26 JANUARY 1962, Page 18

Vin du Pays

'Ity CYRIL RAY T depends how native you want to go. There are Frenchmen, and plenty of them, who drink porto as an aperitif, and pretty old ruby at that. There are Americans, and plenty of them, who drink half a dozen fifteen-to-one vodkatinis, or a few, Daiquiris, before dinner and then wash down the meal itself with iced water, coffee or a long told glass of milk. I wasn't proposing to recommend that one should -go native to that extent—not as a regular thing, that is, though it's worth trying anything once. as the French gour- met said before he tackled black-beetles.

But it is' a pity tiot to follow the custom of the , country to the extent of drinking the local wine with the local dishes. In a respectablesprovincial restaurant in ,France. for instance, there, will be yOuntl, carafe wines froin neighbouring vineyards that go well with the speciality of the house. And in New .York it is possible (though not always easy) to persuade a restaurant to produce what Americans call a 'domestic' wine that is likely to be altogether sounder and better Made-- especially _if it_ is. ( alifornian rather than from Ohio or New York State -than some of the cheap _district wines from the Midi or from Northern Italy that have the factitious prestige in New York of being 'imported.'

Retsina tastes better in Greece than in Greek Street, and I have' drunk on the spot, and enjoyed, .Lebanese and Jordanian and Libyan( and Soviet and Czech and even Egyptian wines that I don't think Would-have been up to much if I'd brought them home.

Most modest local wines,- indeed, are much better recollected in tranquillity than imported to be drunk under an alien sky. Not so much because, in the, overworked phrase, they 'don't travel' as because most wines taste better on holi- day, when you're relaxed, and with the foods, they were meant to go with, and served by people who, because they both understand them and yet take them for granted, serve them properly but not fussily. And because they are very much cheaper.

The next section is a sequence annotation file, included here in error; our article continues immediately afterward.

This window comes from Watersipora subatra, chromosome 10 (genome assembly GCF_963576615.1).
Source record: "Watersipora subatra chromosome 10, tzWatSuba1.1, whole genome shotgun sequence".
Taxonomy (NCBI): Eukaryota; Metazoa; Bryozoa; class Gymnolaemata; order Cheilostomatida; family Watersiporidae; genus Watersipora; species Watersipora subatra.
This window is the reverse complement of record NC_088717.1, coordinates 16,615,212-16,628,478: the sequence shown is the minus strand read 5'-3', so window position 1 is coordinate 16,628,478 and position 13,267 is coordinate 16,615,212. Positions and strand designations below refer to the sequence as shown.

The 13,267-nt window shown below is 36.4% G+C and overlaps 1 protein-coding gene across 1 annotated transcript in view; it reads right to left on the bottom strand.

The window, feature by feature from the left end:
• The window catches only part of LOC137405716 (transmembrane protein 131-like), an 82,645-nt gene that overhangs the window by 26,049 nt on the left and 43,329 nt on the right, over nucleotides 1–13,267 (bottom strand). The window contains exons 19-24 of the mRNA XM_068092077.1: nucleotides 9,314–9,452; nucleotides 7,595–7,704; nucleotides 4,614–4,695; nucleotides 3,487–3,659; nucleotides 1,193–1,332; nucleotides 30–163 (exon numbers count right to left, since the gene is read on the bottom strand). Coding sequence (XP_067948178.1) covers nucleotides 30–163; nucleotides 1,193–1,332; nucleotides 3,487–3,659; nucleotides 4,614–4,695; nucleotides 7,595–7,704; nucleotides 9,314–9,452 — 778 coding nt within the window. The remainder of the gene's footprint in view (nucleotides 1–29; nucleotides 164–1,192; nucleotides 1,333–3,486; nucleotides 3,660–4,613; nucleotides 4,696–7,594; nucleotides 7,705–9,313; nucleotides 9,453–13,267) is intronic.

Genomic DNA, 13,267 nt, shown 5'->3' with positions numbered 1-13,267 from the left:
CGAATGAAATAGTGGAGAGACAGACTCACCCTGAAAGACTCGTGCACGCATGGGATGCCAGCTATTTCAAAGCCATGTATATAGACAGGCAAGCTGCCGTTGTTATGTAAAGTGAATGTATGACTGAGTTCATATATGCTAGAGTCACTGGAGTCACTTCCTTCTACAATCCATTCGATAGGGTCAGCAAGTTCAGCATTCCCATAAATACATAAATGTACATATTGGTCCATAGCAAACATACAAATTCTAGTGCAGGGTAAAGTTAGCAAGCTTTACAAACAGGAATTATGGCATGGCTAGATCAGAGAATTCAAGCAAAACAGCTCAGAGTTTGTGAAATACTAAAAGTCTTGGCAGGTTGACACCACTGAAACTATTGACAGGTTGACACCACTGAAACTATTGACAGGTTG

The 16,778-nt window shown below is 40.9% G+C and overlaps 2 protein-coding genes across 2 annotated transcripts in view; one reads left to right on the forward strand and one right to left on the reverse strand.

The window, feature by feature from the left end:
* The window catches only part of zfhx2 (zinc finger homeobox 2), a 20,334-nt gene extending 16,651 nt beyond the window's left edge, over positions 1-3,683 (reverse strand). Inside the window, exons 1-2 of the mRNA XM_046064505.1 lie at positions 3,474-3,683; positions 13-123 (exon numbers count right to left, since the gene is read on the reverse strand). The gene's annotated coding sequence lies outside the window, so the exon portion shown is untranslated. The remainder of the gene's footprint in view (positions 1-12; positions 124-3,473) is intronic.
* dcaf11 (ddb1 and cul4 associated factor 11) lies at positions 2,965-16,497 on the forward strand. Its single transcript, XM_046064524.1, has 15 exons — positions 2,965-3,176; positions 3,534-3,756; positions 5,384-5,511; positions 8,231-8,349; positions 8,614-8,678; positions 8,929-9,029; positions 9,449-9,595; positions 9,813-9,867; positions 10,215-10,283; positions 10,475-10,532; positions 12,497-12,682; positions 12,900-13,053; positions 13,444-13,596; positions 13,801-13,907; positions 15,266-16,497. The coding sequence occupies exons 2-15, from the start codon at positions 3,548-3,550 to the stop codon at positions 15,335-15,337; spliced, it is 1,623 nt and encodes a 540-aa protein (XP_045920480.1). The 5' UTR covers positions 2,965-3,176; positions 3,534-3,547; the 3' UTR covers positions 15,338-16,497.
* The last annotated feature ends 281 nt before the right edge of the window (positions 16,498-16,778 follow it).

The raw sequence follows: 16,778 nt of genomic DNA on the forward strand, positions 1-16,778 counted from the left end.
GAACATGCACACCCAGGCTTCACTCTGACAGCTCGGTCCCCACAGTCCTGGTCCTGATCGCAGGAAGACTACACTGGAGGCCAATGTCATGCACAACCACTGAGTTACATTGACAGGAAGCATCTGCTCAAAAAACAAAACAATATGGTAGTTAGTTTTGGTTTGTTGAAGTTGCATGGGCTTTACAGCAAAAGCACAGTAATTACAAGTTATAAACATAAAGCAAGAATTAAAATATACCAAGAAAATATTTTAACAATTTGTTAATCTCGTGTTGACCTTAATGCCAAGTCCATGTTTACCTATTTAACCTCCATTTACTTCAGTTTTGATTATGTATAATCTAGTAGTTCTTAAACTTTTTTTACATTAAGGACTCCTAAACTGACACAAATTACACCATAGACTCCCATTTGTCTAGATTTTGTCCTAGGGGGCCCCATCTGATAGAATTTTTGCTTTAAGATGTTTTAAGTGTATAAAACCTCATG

To bring these local youngsters home is to run a fair risk of 'disappointment. Nor is it particu- larly Worth' while. The wine trade here is so big, well-organised and competitive that pretty well anything worth importing is imported on a com- mercial scale. All you save by bringing in a bottle of table wine, is about half a crown in duty—a saving probably largely wiped out by the fact that an English shipper buys more cheaply in bulk than you do in buying a single bottle. Spirits are, the thing to bring home, not wines. You are allowed (as a privilege, not a right) to bring in, duty-free, a half-bottle of spirits or a whole bottle of wine, whether it is official or not, I don't know, but a customs officer once told me that the usual practice is to let you bring in one bottle of wine duty-free; on two bottles to charge you the duty for one; but on more than two bottles to charge duty on the lot-including the first one. This, I suppose, is meant to teach you not to be greedy.

One more piece of advice-this time on what to take from England to your foreign friends: smoked salmon, every time. It isn't as good any- where else in the world, and your hosts in Paris or Peoria should ply you, in their gratitude, with all the wines and spirits that you can bring back in the only really cosy way-in the bloodstream. Remember, though, that salmon is smoked for flavour, not for preservation: it doesn't keep good for long.